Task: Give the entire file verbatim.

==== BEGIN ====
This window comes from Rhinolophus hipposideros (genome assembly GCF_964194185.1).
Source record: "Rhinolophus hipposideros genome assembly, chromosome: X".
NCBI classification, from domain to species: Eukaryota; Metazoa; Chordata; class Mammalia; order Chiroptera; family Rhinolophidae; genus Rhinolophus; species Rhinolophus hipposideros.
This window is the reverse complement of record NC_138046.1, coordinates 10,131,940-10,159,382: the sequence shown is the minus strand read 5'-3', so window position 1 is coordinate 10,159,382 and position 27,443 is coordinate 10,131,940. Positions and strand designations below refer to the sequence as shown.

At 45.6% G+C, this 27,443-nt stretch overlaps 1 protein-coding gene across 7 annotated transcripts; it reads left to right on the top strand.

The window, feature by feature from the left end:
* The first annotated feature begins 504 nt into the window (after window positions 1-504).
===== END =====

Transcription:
This window comes from Rhinolophus hipposideros (genome assembly GCF_964194185.1).
Source record: "Rhinolophus hipposideros genome assembly, chromosome: X".
NCBI classification, from domain to species: Eukaryota; Metazoa; Chordata; class Mammalia; order Chiroptera; family Rhinolophidae; genus Rhinolophus; species Rhinolophus hipposideros.
This window is the reverse complement of record NC_138046.1, coordinates 10,131,940-10,159,382: the sequence shown is the minus strand read 5'-3', so window position 1 is coordinate 10,159,382 and position 27,443 is coordinate 10,131,940. Positions and strand designations below refer to the sequence as shown.

At 45.6% G+C, this 27,443-nt stretch overlaps 1 protein-coding gene across 7 annotated transcripts; it reads left to right on the top strand.

The window, feature by feature from the left end:
* The first annotated feature begins 504 nt into the window (after window positions 1-504).